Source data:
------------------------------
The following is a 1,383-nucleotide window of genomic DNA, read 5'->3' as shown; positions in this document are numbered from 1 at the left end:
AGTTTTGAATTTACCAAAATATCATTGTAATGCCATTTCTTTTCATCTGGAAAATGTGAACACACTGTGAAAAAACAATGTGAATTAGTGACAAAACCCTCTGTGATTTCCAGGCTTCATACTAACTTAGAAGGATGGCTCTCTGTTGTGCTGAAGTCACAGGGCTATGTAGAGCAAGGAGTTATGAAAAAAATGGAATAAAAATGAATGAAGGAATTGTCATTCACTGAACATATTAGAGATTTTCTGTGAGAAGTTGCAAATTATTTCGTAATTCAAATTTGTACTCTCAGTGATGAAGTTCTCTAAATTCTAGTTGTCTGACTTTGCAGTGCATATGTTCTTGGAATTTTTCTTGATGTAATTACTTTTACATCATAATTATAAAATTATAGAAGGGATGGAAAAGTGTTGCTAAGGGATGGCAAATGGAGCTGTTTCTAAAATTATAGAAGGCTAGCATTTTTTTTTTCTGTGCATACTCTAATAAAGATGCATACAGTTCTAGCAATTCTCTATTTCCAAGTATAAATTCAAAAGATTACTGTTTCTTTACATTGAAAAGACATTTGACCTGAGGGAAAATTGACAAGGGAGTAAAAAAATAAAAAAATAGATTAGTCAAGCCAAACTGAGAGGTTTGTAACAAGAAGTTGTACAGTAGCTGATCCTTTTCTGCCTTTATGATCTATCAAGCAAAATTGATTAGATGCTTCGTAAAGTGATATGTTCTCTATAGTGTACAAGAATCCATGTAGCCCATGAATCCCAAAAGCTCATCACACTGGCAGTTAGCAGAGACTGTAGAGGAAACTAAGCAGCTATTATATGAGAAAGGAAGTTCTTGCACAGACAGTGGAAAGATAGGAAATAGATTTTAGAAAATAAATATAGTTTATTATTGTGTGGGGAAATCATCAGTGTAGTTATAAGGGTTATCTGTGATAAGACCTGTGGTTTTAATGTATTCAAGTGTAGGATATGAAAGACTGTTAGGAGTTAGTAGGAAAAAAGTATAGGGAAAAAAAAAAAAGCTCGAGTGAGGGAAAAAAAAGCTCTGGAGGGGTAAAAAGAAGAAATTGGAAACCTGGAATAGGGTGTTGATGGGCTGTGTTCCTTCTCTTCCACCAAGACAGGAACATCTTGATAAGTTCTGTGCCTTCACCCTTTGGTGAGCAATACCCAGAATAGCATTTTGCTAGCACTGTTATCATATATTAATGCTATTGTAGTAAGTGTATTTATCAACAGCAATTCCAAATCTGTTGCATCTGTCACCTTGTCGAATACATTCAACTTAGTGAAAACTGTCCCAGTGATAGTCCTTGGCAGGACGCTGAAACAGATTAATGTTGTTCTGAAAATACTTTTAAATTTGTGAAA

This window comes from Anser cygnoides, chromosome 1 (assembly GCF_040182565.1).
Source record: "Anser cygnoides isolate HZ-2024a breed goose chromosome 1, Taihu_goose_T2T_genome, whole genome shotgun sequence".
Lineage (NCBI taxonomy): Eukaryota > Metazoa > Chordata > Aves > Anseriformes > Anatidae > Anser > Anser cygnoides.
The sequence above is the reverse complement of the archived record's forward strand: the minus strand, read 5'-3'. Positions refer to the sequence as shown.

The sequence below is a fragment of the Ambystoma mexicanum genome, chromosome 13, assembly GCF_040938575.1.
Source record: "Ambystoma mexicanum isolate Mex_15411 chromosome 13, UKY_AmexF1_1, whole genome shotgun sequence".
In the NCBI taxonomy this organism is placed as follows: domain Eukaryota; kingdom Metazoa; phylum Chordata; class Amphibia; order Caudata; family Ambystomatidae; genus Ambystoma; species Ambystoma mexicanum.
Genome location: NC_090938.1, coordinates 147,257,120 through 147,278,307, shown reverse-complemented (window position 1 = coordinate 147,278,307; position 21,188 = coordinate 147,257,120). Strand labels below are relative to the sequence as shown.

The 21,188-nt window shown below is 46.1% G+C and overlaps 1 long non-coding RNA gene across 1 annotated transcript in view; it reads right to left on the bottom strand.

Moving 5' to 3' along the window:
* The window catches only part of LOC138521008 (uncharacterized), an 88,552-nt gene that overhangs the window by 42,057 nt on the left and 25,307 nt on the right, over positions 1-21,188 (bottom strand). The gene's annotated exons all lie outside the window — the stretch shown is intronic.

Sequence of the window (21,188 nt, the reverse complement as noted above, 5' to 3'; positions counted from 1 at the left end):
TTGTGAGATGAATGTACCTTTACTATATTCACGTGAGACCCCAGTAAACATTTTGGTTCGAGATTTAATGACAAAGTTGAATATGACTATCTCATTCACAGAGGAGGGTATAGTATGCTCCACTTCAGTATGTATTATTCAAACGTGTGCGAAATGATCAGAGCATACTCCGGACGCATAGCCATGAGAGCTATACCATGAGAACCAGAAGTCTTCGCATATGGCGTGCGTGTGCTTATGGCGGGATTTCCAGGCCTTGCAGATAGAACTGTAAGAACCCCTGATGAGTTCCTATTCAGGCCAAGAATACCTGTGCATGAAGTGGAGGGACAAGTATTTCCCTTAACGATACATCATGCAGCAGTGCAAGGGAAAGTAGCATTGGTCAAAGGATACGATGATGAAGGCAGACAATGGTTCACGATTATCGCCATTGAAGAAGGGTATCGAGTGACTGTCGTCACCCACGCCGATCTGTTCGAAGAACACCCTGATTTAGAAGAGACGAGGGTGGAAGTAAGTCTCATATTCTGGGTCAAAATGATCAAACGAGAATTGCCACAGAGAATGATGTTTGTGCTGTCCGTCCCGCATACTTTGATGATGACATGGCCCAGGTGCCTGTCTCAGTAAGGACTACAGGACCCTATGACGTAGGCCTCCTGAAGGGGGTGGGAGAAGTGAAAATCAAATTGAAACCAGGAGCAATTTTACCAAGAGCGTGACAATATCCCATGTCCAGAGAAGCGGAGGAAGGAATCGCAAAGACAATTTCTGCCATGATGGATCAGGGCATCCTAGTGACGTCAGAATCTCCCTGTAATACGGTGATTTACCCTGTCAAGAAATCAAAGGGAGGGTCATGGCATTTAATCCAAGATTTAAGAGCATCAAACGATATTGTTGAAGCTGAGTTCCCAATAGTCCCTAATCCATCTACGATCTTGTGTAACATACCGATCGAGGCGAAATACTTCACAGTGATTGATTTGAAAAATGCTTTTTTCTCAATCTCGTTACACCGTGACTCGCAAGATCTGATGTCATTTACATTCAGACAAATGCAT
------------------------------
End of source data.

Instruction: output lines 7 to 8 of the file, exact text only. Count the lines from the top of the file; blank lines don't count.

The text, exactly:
The sequence below is a fragment of the Ambystoma mexicanum genome, chromosome 13, assembly GCF_040938575.1.
Source record: "Ambystoma mexicanum isolate Mex_15411 chromosome 13, UKY_AmexF1_1, whole genome shotgun sequence".